Saturday, June 2, 2012

1st Lecture in a series related to Isham Park's Centennial

Cole Thompson with tour at Church of the Good Shepherd.  Photo: Jeff Dugan.
This morning, Saturday June 2nd, the 1st of four Centennial related lectures/walking tours for the June NoMAA Art Stroll was held.  

Beginning at the Dyckman Farmhouse Museum on Broadway at West 204th Street at 10am, the tour group heard about the preservation history of Dyckman Farmhouse Museum from Susan De Vries, DFM director.  Introducing a New York Times article from 1913 that revealed a plan to move the Dyckman Farmhouse to Isham Park as a means of preserving it, Susan explained that the move would have been necessitated by the owner of the DF at that time who did not want to give up ownership of the land in order to preserve the house.  She also revealed that the drawn image of an historic house used in the article was not the DF.  We then moved to the interior and a question lead to the fact that the DF is actually built into the rock substrate resulting in an odd series of steps above, so a move would have been particularly impossible for its fragile wooden structure.  We learned that when that owner died, the house was sold back to Dyckman family members who preserved it and gave it to New York City as a museum.

Leaving DFM behind, we strolled down Broadway past the Church of the Good Shepherd where Cole Thompson spoke briefly about the centennial of the church, which is also being celebrated this year.  A New York Times article dated October 7, 1911 describes that the land for the church was purchased from the Isham family estate.  The announcement of the purchase was actually made at the Celebration of Isham Park on September 28, 1912.
Moving on to the entrance to the park, the former entrance to William Bradley Isham's estate just above Isham Street on Broadway, the group then heard about the structures given with the six acres of land Julia Isham Taylor originally donated for the park.  The letter to the Manhattan Borough President in May 1911 describing her gift was reproduced in the New York Times.  Her quoted letter states, "The proposed park would include the entrance, gardener's lodge, driveway shaded by elms, and the residence, lawns, and gardens of the estate."

Cole then described the history of the mile marker built into the wall of Mr. Isham's stone entrance gate.

Next, we showed images of the gardener's lodge which stood behind and next to the Ginkgo tree. We also described the Ginkgo as most likely planted by WBI, as Samuel Isham, WBI's second son and a well known artist and author, is quoted in 1912 saying his father razed all the trees from the land and replanted "nearly all of the trees that remain." The Ginkgo also appears in a photograph on the park's 1912 celebration pamphlet.

Then we scaled the steps up to the summit of the park, pointing out the sites of the gardener's lodge and the greenhouses, using physical evidence of their foundations' footprints.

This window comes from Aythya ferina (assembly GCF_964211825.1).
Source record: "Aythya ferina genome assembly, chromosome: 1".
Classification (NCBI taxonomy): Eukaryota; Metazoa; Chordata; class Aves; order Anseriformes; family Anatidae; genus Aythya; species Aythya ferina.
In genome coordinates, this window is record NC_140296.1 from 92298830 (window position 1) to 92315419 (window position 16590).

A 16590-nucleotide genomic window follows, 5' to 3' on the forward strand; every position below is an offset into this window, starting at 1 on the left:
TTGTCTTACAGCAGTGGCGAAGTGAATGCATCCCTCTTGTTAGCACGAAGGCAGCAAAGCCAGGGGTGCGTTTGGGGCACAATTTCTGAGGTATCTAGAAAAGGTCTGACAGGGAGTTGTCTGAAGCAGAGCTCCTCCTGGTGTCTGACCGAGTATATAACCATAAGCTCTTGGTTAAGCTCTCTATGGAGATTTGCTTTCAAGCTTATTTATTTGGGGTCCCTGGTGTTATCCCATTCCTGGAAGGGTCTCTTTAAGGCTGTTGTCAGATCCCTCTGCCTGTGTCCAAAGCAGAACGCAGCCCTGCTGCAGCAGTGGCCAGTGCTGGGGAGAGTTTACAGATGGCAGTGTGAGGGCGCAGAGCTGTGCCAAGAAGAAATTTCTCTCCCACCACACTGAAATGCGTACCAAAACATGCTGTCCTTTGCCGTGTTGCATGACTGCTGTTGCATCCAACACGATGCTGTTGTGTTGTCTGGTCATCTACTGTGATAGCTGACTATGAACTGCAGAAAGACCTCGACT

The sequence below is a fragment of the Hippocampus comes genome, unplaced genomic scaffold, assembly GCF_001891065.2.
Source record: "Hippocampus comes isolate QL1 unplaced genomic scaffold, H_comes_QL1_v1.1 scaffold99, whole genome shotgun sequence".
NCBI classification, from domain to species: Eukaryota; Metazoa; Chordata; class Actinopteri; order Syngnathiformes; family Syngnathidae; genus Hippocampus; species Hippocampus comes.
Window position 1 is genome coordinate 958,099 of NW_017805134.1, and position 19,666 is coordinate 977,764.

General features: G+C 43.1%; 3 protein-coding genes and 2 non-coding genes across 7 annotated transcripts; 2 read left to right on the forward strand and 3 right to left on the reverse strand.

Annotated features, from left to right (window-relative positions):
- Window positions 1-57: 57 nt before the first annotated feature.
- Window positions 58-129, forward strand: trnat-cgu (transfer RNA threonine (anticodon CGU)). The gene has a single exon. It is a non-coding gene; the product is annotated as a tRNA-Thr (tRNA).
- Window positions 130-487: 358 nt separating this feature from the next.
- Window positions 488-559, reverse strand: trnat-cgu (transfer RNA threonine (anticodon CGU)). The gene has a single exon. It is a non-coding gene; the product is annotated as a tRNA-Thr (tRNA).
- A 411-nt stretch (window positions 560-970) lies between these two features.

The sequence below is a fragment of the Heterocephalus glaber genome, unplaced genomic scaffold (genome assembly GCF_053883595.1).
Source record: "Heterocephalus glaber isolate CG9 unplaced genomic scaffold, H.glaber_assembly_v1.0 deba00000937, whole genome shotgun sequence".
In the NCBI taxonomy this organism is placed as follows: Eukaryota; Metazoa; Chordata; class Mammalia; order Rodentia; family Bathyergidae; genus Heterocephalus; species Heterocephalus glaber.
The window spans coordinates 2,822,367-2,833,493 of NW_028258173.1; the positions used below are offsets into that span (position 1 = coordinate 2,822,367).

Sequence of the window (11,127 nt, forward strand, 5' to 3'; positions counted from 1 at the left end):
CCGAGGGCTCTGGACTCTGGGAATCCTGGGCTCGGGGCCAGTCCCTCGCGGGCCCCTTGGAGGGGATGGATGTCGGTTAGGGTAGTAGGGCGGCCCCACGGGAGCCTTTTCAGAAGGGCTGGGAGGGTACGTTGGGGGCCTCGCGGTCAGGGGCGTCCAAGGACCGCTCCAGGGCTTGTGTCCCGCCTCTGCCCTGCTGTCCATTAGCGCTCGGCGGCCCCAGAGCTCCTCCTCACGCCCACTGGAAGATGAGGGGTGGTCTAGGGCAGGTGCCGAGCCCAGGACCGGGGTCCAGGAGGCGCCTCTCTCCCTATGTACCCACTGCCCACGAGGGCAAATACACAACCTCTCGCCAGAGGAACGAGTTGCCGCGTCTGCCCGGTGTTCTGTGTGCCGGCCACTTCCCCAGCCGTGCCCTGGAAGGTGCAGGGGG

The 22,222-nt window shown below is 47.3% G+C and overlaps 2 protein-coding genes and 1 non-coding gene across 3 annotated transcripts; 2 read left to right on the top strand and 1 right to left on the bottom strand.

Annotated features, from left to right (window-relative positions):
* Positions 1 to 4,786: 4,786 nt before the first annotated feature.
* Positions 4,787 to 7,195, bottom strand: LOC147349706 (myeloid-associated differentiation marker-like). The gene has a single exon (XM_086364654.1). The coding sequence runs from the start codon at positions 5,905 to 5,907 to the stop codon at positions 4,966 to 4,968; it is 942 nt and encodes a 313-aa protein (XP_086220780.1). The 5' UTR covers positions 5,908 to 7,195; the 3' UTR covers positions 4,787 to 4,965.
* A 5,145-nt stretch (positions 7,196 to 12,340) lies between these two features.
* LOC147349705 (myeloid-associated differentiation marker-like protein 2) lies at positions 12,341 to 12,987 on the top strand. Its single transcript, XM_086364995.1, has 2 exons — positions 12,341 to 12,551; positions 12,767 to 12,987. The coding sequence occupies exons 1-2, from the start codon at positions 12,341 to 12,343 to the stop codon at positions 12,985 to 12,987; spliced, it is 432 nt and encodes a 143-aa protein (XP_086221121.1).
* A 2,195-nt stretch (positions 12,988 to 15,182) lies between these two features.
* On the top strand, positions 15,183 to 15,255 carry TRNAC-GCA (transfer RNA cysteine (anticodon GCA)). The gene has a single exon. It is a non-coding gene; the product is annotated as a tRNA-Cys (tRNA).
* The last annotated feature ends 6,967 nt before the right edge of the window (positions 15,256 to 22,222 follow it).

At the circular stone memorial terrace, photographs of the Isham's residence were shared and a suggestion that the principles of design of Andrew Jackson Downing seem apparent in both the residence with its unique, cross-shaped plan and the garden, which were designed and built for the former owner, Floyd T. Ferris, a Cholera epidemic doctor.  I suddenly realized after the tour that the form of the terrace itself echos the entrance hall of the Isham residence which is described by both Helen Worden and Reginald Pelham Bolton as circular in plan.  All  of the structures in Isham Park were demolished in the 1940's during Robert Moses era as Parks Commissioner.   (More on that in the lecture on June 24th, see next June 2nd blog entry for calendar). 
Cole then showed some amazing family photographs of the William H. Hurst House which is located next door to the site of the Isham residence at the corner of West 215th and Park Terrace East.  Descendants of the Hursts (the couple had 13 children) discovered his blog and the entry he put up about the history of the house  They are now in touch with each other and Cole, greatly expanding our knowledge of the house and their Irish American family.
Tour at the SD Arch. Photo: Jeff Dugan

Cole then spoke about the now lost Seaman Drake estate mansion and its replacement by the Park Terrace Gardens apartment complex designed by Albert Goldhammer and completed in 1939. We then descended the West 215th Step Street, hearing about its soon-to-begin reconstruction guided by the architecture firm WXY, which preserves the historic composite material and the steps double-sided configuration and two historic lampposts that remain.

The tour strolled a block north to the entrance arch of the Seaman Drake estate on Braodway.  We were able to enter the arch and look at its interior, so that the tour could gain real insight into its structure.

We crossed the street to look at the site from a distance and Cole called attention to the new Campbell Sports Center for Columbia University under construction at Baker Field on West 218th Street and Broadway.  Designed by Steven Holl - - who teaches at Columbia, an architect with international "starchitect" status, the building created controversy in Inwood when its contemporary design was revealed a few years ago:


With that, the June 2nd tour concluded.  Please come to the next tour on June 9th:
10:00am, meet at the Inwood Hill Nature Center, West 218th Street

peninsula in Inwood Hill Park
Shorakapok: Native Americans of Northern Manhattan
Northern Manhattan has a vibrant history of the Nativespeoples of this land.  The Urban Park Rangers along with Harlan Pruden, a member of the Cree Nation, will lead am interactive lecture and walk on the Lenape and other Native Peoples of Northern Manhattan as they also explore the Indian rock shelters and Inwood Hill and Isham Parks.

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